|Established October 6, 1999
First season: 2002
Play in and headquartered in NRG Stadium
|Fight song||"Football Time in Houston"|
|General manager||Rick Smith|
|Head coach||Bill O'Brien|
|League championships (0)
|Conference championships (0)|
Division championships (4)
|Playoff appearances (4)|
The Houston Texans are a professional American football team based in Houston, Texas. The team competes in the National Football League (NFL) as a member club of the American Football Conference (AFC) South division. The Texans first played in 2002 as an expansion team, making them the youngest franchise in the NFL currently. The Texans replaced Houston's previous franchise, the Houston Oilers, which moved to Nashville, Tennessee and are now the Tennessee Titans. The team's majority owner is Bob McNair. While the team mainly struggled in the 2000s, they clinched their first playoff berth during the 2011 season as AFC South division champions. The Texans have gone on to win more AFC South championships in 2012, 2015, and 2016. To date, the Texans are the only NFL franchise to have never played in a conference championship game.
In 1997, Houston entrepreneur Bob McNair had a failed bid to bring a National Hockey League (NHL) expansion team to the city, and Bud Adams relocated the city's NFL team, the Houston Oilers, to Nashville where they were renamed the Tennessee Titans. In 1996, a year earlier, the Cleveland Browns had controversially relocated to become the Baltimore Ravens. As part of the settlement between the NFL, the city of Cleveland, Ohio, and the team owned by Art Modell, the league promised to return football to Cleveland within the following three years.
In order to even out the franchisees at 32, the league also contemplated adding another expansion franchise. As Houston was one of the favorites for the extra franchise along with Toronto and Los Angeles (which had lost the Rams and the Raiders in 1995), McNair then decided to join the football project and founded Houston NFL Holdings with partner Steve Patterson. In association with Houston Livestock Show and Rodeo, they would push for a domed stadium as part of the bid to lure the NFL back to Houston. On October 6, 1999 the NFL awarded the 32nd team to Houston, at the cost of $700 million.
The Houston Texans joined the league at the 2002 NFL season, playing at the newly founded Reliant Stadium. While the team struggled in early seasons, results began to improve once native Houstonian Gary Kubiak became the head coach in 2006. The Texans finished with a .500 season (8-8) in both 2007 and 2008, and nearly qualified for the 2009–10 NFL playoffs with a 9–7 result in 2009. In 2010, the team started the season on a 4–2 record going into a Week 7 bye week, but promptly collapsed 2–8 in the second part of the season, finishing 6–10. The following season, former Cowboys head coach Wade Phillips was hired as the defensive coordinator of the Texans, and the improved defense led to the Texans finishing 10–6, winning their first AFC South title. The Texans then beat wild card Cincinnati Bengals 31–10 in the first round of the 2011–12 NFL playoffs, before a 20–13 defeat by the Ravens in the semifinals.
The Texans surged as the team to beat in the AFC South in 2012, holding an 11–1 record by week 14. However, they lost three of their last four games to finish 12–4; beating the rival Indianapolis Colts in that four-game stretch allowed them to clinch their 2nd AFC South title. The Texans beat the Bengals again in the wild-card round, but they lost in the second round to the New England Patriots. The Texans started 2–0 in 2013 but went into a tailspin and lost every game afterwards. Kubiak was fired as head coach after being swept by the rival Jacksonville Jaguars, who themselves started 0–8. Wade Phillips filled in as head coach, but the Texans' poor form did not change, and they finished 2–14, tying, with 2005, their worst record in franchise history. The 14-game losing streak is also the worst in franchise history.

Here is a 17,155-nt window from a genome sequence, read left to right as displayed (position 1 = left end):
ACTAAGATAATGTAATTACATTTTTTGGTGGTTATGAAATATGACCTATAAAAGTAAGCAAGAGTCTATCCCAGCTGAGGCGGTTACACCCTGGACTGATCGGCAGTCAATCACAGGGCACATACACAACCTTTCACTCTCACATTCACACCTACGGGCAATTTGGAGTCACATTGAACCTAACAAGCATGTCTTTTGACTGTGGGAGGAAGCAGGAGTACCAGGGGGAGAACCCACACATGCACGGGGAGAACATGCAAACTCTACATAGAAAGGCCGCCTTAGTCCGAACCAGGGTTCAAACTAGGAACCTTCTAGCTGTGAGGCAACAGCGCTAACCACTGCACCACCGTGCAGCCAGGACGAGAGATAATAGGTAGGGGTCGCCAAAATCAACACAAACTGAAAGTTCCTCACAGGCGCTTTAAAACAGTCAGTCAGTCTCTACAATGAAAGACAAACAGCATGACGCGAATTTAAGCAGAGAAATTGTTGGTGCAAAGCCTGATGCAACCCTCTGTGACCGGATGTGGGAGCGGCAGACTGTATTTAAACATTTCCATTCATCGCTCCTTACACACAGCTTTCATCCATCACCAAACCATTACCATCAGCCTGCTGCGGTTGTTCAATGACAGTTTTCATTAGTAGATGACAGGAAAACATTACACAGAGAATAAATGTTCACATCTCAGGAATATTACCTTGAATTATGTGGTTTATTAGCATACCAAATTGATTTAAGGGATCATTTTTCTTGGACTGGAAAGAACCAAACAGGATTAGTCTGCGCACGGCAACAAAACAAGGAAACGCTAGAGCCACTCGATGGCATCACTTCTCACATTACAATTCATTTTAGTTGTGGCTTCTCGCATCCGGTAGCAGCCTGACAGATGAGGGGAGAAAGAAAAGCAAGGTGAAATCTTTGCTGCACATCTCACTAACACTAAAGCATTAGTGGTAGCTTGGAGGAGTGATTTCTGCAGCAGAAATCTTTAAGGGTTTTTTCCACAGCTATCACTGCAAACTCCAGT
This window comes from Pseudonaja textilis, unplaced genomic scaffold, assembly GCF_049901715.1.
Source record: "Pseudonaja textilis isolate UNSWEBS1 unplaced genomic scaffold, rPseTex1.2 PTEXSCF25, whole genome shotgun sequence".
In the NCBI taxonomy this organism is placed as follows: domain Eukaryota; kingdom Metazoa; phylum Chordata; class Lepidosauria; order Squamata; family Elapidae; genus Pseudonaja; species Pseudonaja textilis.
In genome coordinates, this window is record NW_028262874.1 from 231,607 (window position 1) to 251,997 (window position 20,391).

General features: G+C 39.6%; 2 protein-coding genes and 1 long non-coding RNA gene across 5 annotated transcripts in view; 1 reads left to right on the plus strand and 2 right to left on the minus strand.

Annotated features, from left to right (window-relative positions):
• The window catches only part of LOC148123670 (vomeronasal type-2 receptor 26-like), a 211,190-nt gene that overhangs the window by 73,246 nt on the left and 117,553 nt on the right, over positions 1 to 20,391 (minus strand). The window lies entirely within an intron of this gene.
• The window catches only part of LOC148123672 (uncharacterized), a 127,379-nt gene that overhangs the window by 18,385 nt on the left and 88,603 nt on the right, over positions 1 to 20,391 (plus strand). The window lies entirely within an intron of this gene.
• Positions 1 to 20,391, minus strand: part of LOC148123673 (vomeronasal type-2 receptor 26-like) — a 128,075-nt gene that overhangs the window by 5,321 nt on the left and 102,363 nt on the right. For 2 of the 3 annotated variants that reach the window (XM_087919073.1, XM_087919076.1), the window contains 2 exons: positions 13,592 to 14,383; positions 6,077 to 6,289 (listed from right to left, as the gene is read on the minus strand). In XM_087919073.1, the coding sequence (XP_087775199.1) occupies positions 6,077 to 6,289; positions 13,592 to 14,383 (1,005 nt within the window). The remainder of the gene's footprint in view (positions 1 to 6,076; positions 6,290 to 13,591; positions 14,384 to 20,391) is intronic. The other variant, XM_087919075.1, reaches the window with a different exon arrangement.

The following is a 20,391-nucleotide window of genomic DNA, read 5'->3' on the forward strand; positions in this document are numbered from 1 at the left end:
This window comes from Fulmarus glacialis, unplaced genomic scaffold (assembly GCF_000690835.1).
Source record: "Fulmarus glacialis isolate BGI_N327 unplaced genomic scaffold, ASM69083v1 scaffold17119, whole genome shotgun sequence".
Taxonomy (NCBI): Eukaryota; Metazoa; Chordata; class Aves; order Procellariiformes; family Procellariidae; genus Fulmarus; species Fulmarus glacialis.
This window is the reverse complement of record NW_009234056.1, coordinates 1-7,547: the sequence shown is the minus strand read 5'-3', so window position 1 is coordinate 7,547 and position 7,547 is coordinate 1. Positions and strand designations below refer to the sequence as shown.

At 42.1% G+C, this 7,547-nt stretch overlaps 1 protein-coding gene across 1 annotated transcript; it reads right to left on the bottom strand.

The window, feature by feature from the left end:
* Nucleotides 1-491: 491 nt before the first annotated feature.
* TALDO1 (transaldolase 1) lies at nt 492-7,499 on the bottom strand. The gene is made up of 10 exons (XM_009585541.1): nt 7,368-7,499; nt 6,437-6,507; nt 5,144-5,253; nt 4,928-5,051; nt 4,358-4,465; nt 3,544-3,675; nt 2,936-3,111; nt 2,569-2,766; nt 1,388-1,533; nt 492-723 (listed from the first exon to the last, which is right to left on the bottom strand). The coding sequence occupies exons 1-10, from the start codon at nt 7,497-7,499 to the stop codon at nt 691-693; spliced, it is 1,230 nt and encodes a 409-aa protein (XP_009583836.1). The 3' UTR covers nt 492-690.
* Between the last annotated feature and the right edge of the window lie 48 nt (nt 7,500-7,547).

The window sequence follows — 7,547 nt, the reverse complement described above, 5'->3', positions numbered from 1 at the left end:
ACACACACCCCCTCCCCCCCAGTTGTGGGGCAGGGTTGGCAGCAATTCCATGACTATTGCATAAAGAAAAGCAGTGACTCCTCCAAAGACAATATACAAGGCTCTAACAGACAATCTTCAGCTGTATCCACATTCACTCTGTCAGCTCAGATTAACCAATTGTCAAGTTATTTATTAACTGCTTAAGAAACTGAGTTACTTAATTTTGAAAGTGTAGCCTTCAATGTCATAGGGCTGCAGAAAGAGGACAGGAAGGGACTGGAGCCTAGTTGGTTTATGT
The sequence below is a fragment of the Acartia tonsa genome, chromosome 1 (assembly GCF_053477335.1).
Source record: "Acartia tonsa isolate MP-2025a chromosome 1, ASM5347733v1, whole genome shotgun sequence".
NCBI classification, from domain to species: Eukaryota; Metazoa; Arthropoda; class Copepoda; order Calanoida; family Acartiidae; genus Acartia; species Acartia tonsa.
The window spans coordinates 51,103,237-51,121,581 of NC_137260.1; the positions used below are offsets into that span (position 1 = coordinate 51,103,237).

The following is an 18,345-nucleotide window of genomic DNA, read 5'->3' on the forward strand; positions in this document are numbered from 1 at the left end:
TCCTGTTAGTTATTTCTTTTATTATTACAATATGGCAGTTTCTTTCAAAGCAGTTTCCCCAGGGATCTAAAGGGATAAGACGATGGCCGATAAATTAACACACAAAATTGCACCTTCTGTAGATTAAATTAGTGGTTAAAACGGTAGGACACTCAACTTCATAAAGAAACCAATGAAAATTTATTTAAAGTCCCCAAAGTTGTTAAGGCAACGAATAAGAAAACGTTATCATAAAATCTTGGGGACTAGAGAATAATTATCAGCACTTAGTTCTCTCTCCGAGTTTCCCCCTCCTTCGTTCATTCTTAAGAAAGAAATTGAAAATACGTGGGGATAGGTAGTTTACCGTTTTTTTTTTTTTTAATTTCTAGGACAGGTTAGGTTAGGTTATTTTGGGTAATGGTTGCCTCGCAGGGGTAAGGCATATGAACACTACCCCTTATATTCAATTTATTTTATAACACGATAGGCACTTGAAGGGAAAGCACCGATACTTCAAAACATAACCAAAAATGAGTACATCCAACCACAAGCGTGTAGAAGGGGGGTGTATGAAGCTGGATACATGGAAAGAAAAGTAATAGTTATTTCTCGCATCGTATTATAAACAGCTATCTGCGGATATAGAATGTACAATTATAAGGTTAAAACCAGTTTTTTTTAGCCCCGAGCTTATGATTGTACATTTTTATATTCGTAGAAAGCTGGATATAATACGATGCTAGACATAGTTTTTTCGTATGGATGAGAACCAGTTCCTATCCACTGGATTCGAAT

The Texans entered the 2014 season with a 14-game losing streak. Former Penn State head coach Bill O'Brien became the Texans' new head coach, and the third in franchise history, during the offseason. In 2014, the Texans won three of their first four games, defeating the Redskins in the season opener, the Raiders, and the Bills, losing to the New York Giants. They lost three of their next four games, losing to the Dallas Cowboys, the Indianapolis Colts, and the Pittsburgh Steelers, respectively. The Texans went on to finish 9–7 in the 2014 season and barely missed the playoffs.
In the 2015 season, they were featured on HBO, on the show "Hard Knocks". That year, the Texans started with a 2–5 record. Quarterback Ryan Mallett was released amidst controversy regarding his benching in favor of Brian Hoyer during a loss against the Indianapolis Colts. After a poor start, the Texans finished with a 9–7 record and won their third AFC South title. However, they were shut out by the Kansas City Chiefs in the Wild Card round 30–0, ending their championship hopes for the year.
On March 9, 2016, the Texans signed former Denver Broncos quarterback Brock Osweiler to a 4-year, $72 million deal. Despite Osweiler's lucrative deal, he struggled significantly during the entire season. After throwing two interceptions in Week 15 against the Jaguars, coach Bill O'Brien benched the offseason acquisition in favor of backup quarterback Tom Savage. Savage led a comeback effort against the Jaguars, and was named the starter for the remainder of the season. The Texans clinched their fourth AFC South division title in six years in Savage's first career start against the Bengals in Week 16. They defeated the wildcard Oakland Raiders 27–14 in the opening round of the playoffs with Osweiler as the starting quarterback due to Savage being out with a concussion. Osweiler started in the Divisional Playoffs game against the New England Patriots, throwing three interceptions in the second half. The Texans lost 34–16.